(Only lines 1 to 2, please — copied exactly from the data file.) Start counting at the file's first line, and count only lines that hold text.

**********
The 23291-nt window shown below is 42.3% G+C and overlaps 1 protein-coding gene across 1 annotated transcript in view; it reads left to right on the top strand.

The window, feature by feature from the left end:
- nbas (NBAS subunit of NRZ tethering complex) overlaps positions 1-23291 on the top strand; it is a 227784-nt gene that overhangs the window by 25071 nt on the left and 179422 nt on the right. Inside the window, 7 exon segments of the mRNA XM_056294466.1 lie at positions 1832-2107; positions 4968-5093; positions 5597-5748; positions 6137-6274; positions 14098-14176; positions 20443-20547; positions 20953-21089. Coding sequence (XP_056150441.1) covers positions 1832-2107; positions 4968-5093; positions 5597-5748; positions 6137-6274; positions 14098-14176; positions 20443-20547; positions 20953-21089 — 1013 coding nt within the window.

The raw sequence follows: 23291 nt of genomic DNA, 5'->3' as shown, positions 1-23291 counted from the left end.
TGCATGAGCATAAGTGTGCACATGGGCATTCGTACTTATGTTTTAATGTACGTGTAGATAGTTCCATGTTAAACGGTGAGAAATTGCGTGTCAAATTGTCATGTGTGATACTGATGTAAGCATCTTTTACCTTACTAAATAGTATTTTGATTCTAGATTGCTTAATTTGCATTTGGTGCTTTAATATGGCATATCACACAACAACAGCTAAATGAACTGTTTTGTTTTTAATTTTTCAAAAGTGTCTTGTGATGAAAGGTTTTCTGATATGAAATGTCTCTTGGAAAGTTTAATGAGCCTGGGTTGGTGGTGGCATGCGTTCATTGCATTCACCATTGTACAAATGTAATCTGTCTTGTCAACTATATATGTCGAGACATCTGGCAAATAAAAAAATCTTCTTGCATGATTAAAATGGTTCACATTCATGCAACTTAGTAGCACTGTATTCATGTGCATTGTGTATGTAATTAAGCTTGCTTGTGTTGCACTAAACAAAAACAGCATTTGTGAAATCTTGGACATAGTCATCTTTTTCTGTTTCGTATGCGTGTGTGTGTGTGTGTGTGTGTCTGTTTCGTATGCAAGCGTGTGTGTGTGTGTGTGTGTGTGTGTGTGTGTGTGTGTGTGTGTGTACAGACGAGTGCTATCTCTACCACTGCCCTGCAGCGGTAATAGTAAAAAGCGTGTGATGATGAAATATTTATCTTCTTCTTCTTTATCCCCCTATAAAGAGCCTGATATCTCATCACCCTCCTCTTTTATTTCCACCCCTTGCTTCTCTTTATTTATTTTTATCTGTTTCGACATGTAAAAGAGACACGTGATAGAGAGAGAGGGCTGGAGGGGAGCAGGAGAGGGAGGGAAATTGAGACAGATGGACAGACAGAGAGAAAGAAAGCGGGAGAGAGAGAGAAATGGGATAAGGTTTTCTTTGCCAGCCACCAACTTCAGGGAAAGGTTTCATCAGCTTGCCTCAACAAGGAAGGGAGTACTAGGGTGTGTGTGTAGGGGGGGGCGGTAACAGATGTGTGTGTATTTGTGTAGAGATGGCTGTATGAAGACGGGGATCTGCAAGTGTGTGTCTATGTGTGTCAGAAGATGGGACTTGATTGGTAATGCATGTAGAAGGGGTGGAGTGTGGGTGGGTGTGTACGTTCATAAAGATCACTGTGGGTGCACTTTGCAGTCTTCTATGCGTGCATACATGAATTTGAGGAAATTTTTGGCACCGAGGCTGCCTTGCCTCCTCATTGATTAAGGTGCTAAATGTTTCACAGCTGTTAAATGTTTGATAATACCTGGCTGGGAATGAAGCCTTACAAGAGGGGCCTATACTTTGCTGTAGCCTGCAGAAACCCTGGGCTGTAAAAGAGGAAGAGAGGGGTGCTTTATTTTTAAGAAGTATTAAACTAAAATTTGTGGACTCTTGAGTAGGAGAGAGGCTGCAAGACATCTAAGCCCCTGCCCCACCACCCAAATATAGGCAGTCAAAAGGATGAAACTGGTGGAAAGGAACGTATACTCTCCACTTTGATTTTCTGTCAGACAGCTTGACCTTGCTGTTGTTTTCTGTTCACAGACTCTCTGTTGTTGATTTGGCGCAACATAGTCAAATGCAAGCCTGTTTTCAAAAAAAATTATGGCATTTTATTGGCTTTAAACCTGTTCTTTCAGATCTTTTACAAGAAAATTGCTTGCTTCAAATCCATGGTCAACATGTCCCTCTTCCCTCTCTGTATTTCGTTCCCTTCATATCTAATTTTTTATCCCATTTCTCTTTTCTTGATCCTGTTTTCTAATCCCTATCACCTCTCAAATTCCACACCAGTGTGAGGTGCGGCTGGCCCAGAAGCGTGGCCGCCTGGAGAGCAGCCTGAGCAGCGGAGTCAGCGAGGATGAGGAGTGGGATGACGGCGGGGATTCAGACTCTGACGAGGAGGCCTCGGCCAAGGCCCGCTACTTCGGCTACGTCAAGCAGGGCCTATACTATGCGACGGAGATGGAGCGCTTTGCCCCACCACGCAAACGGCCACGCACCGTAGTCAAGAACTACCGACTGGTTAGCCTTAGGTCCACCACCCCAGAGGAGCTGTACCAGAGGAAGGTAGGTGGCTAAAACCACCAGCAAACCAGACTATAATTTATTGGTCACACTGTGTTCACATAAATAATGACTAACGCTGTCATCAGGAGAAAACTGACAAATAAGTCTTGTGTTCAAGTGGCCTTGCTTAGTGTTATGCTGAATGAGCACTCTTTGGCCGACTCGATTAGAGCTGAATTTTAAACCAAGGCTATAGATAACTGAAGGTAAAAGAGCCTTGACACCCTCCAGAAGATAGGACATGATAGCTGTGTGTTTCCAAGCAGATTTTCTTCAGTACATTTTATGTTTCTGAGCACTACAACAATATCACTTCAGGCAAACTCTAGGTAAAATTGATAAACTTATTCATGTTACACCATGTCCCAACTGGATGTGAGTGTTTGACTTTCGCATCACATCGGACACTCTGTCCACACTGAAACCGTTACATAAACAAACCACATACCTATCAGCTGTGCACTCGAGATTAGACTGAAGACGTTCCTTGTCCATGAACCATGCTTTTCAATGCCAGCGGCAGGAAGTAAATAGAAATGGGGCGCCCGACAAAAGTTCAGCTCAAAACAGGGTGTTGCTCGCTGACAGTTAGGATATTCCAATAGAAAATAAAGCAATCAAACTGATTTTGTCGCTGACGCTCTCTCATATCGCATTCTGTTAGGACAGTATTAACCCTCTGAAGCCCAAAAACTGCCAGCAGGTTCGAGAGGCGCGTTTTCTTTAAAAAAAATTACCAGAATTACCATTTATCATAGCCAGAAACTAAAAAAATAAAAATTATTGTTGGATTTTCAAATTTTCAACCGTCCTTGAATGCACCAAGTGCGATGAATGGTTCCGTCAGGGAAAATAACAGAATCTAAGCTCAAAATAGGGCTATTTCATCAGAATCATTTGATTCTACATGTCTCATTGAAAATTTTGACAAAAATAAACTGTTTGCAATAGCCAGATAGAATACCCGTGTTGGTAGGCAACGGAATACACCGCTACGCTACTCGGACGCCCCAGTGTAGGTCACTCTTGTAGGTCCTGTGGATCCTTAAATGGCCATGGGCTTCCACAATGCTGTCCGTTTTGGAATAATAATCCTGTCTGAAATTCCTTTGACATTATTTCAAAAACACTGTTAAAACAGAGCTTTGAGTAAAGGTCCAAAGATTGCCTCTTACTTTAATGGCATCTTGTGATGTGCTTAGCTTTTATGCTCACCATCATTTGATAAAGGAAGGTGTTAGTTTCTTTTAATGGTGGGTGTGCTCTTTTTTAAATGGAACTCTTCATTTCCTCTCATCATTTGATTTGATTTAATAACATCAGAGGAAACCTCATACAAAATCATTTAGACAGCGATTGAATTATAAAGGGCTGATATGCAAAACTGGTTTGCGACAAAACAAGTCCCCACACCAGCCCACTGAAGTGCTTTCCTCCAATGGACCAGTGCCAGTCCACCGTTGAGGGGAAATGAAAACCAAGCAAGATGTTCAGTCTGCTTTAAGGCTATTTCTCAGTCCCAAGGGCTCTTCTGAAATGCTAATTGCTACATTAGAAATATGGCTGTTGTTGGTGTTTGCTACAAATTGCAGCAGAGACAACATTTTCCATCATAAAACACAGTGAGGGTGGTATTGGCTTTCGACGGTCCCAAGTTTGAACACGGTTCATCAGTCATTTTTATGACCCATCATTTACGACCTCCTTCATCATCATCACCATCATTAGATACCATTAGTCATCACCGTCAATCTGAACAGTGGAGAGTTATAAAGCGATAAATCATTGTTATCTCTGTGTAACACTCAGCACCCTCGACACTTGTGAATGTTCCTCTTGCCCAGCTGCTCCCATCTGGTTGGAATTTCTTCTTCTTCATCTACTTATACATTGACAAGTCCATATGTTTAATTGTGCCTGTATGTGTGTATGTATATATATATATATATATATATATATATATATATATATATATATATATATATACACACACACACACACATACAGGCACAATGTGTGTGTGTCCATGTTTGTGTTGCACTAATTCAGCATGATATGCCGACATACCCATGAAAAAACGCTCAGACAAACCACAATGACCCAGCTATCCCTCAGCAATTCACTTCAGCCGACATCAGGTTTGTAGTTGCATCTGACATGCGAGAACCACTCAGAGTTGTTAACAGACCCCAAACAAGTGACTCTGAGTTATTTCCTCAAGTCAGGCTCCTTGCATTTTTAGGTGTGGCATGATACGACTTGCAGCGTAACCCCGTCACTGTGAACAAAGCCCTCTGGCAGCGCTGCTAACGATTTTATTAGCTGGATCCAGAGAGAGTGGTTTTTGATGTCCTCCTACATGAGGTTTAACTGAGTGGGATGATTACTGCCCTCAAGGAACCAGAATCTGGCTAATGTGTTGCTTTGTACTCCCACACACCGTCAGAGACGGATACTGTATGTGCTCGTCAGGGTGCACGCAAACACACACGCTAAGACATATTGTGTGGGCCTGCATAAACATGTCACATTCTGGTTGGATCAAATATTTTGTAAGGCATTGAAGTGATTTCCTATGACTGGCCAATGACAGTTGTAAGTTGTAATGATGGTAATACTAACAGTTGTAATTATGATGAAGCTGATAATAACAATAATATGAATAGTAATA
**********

The 23291-nt window shown below is 42.3% G+C and overlaps 1 protein-coding gene across 1 annotated transcript in view; it reads left to right on the top strand.

The window, feature by feature from the left end: